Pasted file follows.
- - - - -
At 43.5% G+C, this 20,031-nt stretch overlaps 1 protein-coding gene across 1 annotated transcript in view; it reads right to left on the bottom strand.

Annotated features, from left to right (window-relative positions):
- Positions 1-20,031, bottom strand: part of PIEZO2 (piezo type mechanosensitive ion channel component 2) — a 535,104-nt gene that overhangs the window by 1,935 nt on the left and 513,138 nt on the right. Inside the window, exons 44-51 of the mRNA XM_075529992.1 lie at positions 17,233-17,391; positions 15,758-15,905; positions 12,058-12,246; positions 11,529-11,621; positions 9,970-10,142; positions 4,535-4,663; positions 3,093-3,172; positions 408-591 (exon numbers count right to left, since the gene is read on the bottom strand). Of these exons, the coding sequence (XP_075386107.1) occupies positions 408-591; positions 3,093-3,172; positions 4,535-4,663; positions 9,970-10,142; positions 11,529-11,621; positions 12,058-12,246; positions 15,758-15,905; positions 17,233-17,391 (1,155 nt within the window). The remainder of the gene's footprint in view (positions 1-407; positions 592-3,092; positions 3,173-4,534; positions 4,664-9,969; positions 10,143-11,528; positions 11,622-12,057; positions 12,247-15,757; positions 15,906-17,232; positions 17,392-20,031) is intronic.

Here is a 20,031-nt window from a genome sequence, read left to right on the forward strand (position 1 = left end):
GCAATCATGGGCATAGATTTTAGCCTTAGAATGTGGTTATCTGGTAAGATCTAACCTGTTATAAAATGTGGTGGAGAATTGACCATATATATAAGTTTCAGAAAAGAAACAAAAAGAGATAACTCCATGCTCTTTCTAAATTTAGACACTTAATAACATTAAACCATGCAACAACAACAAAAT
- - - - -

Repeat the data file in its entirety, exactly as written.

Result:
At 43.5% G+C, this 20,031-nt stretch overlaps 1 protein-coding gene across 1 annotated transcript in view; it reads right to left on the bottom strand.

Annotated features, from left to right (window-relative positions):
- Positions 1-20,031, bottom strand: part of PIEZO2 (piezo type mechanosensitive ion channel component 2) — a 535,104-nt gene that overhangs the window by 1,935 nt on the left and 513,138 nt on the right. Inside the window, exons 44-51 of the mRNA XM_075529992.1 lie at positions 17,233-17,391; positions 15,758-15,905; positions 12,058-12,246; positions 11,529-11,621; positions 9,970-10,142; positions 4,535-4,663; positions 3,093-3,172; positions 408-591 (exon numbers count right to left, since the gene is read on the bottom strand). Of these exons, the coding sequence (XP_075386107.1) occupies positions 408-591; positions 3,093-3,172; positions 4,535-4,663; positions 9,970-10,142; positions 11,529-11,621; positions 12,058-12,246; positions 15,758-15,905; positions 17,233-17,391 (1,155 nt within the window). The remainder of the gene's footprint in view (positions 1-407; positions 592-3,092; positions 3,173-4,534; positions 4,664-9,969; positions 10,143-11,528; positions 11,622-12,057; positions 12,247-15,757; positions 15,906-17,232; positions 17,392-20,031) is intronic.

Here is a 20,031-nt window from a genome sequence, read left to right on the forward strand (position 1 = left end):
GCAATCATGGGCATAGATTTTAGCCTTAGAATGTGGTTATCTGGTAAGATCTAACCTGTTATAAAATGTGGTGGAGAATTGACCATATATATAAGTTTCAGAAAAGAAACAAAAAGAGATAACTCCATGCTCTTTCTAAATTTAGACACTTAATAACATTAAACCATGCAACAACAACAAAAT